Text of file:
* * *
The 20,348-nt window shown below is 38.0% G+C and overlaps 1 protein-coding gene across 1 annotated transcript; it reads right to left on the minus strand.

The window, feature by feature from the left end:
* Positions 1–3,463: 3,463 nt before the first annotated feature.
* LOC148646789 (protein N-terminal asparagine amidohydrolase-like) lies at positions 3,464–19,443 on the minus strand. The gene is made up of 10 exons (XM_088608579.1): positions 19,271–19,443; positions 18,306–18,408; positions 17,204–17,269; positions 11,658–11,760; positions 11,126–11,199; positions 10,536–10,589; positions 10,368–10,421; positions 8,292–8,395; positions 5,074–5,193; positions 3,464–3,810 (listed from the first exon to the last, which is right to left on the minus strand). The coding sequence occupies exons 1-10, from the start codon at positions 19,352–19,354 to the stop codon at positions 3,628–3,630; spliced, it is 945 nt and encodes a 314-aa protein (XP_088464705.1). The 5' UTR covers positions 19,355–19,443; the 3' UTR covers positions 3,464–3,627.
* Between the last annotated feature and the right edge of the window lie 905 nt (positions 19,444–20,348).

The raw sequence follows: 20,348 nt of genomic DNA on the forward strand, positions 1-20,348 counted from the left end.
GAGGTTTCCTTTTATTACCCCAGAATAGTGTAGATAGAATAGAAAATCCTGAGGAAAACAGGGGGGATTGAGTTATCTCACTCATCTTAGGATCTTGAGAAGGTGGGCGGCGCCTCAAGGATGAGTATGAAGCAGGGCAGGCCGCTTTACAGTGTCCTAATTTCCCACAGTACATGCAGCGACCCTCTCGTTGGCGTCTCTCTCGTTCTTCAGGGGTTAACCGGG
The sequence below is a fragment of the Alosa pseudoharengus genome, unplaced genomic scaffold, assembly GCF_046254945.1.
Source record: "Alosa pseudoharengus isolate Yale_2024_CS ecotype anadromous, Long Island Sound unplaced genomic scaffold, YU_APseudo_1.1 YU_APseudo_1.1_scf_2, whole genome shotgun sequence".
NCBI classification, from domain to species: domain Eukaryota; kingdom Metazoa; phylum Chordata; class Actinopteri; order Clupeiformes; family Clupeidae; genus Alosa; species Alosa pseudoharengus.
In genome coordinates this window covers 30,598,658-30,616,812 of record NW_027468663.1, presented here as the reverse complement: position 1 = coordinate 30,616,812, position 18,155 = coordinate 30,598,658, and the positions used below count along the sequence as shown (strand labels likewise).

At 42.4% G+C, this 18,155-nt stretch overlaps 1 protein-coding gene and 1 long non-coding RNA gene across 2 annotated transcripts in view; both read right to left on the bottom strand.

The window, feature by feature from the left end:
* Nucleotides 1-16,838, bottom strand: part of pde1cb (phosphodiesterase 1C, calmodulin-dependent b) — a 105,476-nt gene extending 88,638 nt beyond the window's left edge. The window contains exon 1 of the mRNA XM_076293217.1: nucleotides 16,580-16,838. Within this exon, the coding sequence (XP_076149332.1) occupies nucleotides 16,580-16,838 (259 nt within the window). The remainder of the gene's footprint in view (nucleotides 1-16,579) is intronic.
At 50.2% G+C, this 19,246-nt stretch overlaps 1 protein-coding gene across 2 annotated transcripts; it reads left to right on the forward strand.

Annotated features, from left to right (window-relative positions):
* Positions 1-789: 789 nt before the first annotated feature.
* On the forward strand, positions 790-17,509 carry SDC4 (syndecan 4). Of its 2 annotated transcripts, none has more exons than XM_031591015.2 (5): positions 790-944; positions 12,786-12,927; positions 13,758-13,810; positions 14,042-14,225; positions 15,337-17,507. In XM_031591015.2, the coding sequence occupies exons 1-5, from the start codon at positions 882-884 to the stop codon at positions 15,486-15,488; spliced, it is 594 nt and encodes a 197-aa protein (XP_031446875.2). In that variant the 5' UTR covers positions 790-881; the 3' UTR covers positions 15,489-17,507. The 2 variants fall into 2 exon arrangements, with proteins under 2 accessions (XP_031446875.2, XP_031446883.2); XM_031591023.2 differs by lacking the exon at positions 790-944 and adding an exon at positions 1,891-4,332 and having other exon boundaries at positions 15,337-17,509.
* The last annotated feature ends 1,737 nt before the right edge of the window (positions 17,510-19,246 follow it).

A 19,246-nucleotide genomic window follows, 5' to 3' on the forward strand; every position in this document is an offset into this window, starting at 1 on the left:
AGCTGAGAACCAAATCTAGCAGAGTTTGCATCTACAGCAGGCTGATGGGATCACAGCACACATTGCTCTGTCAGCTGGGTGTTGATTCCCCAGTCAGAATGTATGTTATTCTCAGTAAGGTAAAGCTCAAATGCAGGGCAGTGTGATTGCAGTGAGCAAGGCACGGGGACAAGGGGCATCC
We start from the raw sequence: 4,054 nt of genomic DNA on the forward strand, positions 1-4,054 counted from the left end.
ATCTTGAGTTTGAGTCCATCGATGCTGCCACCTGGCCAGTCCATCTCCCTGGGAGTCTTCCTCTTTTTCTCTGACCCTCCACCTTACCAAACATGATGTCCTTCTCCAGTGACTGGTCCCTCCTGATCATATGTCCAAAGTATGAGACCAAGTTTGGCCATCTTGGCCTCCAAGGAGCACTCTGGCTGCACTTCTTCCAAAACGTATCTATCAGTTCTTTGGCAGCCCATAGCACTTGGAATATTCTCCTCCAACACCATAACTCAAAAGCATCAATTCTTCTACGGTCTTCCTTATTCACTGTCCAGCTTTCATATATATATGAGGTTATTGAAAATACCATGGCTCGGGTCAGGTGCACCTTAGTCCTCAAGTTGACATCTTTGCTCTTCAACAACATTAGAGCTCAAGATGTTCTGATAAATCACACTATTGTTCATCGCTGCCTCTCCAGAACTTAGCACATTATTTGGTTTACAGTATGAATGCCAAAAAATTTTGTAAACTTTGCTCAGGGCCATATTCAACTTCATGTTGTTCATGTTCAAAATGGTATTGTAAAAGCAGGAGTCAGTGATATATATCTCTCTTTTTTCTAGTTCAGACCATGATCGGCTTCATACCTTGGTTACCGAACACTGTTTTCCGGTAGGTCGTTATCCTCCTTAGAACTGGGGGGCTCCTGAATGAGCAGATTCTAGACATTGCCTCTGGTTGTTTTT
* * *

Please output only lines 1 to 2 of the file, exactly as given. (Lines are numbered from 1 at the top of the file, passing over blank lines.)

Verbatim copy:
The 20,348-nt window shown below is 38.0% G+C and overlaps 1 protein-coding gene across 1 annotated transcript; it reads right to left on the minus strand.

The window, feature by feature from the left end: